IDEAS home Printed from https://ideas.repec.org/p/tin/wpaper/20110016.html
   My bibliography  Save this paper

Targeted Advertising and Social Status

Author

Listed:
  • Nick Vikander

    (Erasmus University Rotterdam, and University of Edinburgh)

Abstract

This paper shows how a firm can use non-targeted advertising to exploit consumers' desire for social status. A monopolist sells multiple varieties of a good to consumers who each care about what others believe about his wealth. Advertising allows consumers both to buy different varieties and to recognize them when others buy. In equilibrium, the firm advertises each variety to those who will buy but also to all poorer consumers who will not, so that they understand what having the goods signals. If concern for status is sufficiently high, then the firm will only place a single variety on the market.

Suggested Citation

  • Nick Vikander, 2011. "Targeted Advertising and Social Status," Tinbergen Institute Discussion Papers 11-016/1, Tinbergen Institute.
  • Handle: RePEc:tin:wpaper:20110016
    as

    Download full text from publisher

    File URL: https://papers.tinbergen.nl/11016.pdf
    Download Restriction: no

    References listed on IDEAS

    as
    1. Thorstein Veblen, 1899. "Mr. Cummings's Strictures on "The Theory of the Leisure Class"," Journal of Political Economy, University of Chicago Press, vol. 8, pages 106-106.
    2. Ernst Fehr & Klaus M. Schmidt, 1999. "A Theory of Fairness, Competition, and Cooperation," The Quarterly Journal of Economics, Oxford University Press, vol. 114(3), pages 817-868.
    3. Gary S. Becker & Kevin M. Murphy, 1993. "A Simple Theory of Advertising as a Good or Bad," The Quarterly Journal of Economics, Oxford University Press, vol. 108(4), pages 941-964.
    4. Frank, Robert H, 1985. "The Demand for Unobservable and Other Nonpositional Goods," American Economic Review, American Economic Association, vol. 75(1), pages 101-116, March.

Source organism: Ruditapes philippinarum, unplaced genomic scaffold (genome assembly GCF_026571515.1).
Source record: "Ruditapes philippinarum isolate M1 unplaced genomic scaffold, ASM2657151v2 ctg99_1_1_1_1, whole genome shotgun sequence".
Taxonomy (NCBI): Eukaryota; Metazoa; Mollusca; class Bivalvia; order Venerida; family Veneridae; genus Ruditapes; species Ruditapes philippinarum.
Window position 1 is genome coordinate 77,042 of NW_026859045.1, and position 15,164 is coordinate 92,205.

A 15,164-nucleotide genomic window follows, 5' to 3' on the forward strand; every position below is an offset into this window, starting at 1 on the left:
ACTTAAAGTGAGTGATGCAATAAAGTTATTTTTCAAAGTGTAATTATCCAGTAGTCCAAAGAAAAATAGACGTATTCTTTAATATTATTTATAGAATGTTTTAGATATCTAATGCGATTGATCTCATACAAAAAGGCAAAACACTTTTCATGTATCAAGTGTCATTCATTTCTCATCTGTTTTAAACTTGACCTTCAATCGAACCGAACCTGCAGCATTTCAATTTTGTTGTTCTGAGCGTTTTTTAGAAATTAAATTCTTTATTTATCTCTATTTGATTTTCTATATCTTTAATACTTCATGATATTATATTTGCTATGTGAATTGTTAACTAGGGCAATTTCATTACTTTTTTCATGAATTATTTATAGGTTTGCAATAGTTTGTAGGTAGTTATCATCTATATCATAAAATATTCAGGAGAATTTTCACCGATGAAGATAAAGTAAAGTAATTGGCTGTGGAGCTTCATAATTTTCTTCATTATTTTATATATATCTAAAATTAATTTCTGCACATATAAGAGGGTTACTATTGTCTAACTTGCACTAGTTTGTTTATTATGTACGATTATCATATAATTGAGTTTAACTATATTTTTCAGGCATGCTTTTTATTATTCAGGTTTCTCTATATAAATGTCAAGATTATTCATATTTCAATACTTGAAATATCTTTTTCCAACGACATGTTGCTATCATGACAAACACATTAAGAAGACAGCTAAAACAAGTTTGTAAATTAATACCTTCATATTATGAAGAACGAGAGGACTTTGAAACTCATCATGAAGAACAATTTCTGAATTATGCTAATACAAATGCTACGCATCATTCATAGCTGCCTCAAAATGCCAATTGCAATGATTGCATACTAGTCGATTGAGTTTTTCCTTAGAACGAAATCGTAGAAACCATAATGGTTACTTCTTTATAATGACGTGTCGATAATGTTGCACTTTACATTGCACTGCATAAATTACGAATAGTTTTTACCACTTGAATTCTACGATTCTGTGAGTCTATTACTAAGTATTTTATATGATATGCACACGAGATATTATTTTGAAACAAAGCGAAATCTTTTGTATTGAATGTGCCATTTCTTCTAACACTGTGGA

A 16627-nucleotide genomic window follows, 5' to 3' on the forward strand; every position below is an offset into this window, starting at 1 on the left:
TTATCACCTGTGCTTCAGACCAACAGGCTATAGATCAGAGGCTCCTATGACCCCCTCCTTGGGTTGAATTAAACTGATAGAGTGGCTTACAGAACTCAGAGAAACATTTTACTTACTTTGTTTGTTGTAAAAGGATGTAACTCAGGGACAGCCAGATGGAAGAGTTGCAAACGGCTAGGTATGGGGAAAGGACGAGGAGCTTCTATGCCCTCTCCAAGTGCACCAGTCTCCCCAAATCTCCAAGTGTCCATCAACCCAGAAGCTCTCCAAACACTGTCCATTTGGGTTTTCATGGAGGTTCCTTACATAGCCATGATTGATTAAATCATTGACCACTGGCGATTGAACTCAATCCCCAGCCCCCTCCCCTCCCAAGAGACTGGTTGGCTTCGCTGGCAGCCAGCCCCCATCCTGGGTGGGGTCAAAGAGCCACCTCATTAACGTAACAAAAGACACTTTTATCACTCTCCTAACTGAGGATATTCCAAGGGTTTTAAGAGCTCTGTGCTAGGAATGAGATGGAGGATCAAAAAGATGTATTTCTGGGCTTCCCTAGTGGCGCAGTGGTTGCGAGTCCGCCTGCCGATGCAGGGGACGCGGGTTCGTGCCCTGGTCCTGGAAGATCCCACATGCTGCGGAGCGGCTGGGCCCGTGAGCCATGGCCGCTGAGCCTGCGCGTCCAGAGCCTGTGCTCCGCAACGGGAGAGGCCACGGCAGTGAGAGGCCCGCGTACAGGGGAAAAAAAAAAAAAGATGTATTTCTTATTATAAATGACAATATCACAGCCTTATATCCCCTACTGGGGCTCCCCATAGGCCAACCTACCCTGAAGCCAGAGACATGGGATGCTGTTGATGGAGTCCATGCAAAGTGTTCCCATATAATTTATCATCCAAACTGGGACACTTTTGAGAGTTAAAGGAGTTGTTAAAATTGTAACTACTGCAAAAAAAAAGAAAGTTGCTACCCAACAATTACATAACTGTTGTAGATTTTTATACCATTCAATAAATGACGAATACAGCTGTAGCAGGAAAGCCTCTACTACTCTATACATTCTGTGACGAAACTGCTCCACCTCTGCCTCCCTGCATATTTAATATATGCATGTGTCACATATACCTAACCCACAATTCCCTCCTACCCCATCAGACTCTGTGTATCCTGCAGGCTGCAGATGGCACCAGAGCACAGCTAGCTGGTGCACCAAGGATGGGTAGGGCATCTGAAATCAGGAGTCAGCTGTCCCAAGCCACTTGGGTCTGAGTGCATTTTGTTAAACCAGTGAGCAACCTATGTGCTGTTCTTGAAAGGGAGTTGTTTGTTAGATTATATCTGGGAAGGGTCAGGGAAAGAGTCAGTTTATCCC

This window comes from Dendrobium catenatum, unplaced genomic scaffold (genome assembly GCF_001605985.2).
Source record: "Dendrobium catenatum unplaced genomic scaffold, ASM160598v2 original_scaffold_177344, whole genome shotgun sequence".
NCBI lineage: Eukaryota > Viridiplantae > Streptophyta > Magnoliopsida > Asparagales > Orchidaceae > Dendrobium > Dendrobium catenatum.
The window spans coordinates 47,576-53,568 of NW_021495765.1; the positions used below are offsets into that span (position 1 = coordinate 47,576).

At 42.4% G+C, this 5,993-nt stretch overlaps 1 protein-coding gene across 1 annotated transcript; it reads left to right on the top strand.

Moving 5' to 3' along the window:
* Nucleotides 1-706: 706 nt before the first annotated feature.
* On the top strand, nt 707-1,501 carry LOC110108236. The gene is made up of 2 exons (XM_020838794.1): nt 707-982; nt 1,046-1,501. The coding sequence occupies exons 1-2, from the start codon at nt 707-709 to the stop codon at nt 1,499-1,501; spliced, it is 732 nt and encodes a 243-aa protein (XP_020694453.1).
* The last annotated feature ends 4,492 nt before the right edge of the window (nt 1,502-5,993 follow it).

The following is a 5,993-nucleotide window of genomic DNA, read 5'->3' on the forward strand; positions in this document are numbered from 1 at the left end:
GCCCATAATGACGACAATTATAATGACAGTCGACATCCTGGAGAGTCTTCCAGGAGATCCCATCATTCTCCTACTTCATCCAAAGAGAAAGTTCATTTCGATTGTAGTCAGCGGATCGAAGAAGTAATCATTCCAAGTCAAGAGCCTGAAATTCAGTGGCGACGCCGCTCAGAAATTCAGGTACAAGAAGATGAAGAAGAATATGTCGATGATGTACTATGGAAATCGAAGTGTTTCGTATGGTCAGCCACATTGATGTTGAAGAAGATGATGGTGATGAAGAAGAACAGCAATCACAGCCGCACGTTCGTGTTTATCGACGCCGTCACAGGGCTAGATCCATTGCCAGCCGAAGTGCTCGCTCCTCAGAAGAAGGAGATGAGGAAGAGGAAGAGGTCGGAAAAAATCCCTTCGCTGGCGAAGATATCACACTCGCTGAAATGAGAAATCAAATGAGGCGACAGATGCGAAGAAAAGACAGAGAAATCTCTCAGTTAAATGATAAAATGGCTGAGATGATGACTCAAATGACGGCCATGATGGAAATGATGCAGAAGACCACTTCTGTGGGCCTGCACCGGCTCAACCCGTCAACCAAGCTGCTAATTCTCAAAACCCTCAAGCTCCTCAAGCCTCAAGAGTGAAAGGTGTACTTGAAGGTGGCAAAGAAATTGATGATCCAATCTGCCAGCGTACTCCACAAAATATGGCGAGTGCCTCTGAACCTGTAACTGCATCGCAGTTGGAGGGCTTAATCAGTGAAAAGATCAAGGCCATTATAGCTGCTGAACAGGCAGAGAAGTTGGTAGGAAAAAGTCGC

5. Belk, Russell W, 1988. "Possessions and the Extended Self," Journal of Consumer Research, Oxford University Press, vol. 15(2), pages 139-168, September.
    6. Avinash Dixit & Victor Norman, 1978. "Advertising and Welfare," Bell Journal of Economics, The RAND Corporation, vol. 9(1), pages 1-17, Spring.
    7. Meurer, Michael & Stahl, Dale II, 1994. "Informative advertising and product match," International Journal of Industrial Organization, Elsevier, vol. 12(1), pages 1-19, March.
    8. Lola Esteban & José M. Hernández & José Luis Moraga‐González, 2006. "Customer Directed Advertising and Product Quality," Journal of Economics & Management Strategy, Wiley Blackwell, vol. 15(4), pages 943-968, December.
    9. Ivan Pastine & Tuvana Pastine, 2002. "Comsumption Externalities, Coordination, and Advertising," International Economic Review, Department of Economics, University of Pennsylvania and Osaka University Institute of Social and Economic Research Association, vol. 43(3), pages 919-943, August.
    10. In-Koo Cho & David M. Kreps, 1987. "Signaling Games and Stable Equilibria," The Quarterly Journal of Economics, Oxford University Press, vol. 102(2), pages 179-221.
    11. Bernheim, B Douglas, 1994. "A Theory of Conformity," Journal of Political Economy, University of Chicago Press, vol. 102(5), pages 841-877, October.
    12. Hernandez-Garcia, Jose M., 1997. "Informative advertising, imperfect targeting and welfare," Economics Letters, Elsevier, vol. 55(1), pages 131-137, August.
    13. Samuelson, Larry & Swinkels, Jeroen M., 2006. "Information, evolution and utility," Theoretical Economics, Econometric Society, vol. 1(1), pages 119-142, March.
    14. Wernerfelt, Birger, 1990. "Advertising Content When Brand Choice Is a Signal," The Journal of Business, University of Chicago Press, vol. 63(1), pages 91-98, January.
    15. Veblen, Thorstein, 1899. "The Theory of the Leisure Class," History of Economic Thought Books, McMaster University Archive for the History of Economic Thought, number veblen1899.
    16. Patrick Rey & Thibaud Vergé, 2004. "Bilateral Control with Vertical Contracts," RAND Journal of Economics, The RAND Corporation, vol. 35(4), pages 728-746, Winter.
    17. Ireland, Norman J., 1994. "On limiting the market for status signals," Journal of Public Economics, Elsevier, vol. 53(1), pages 91-110, January.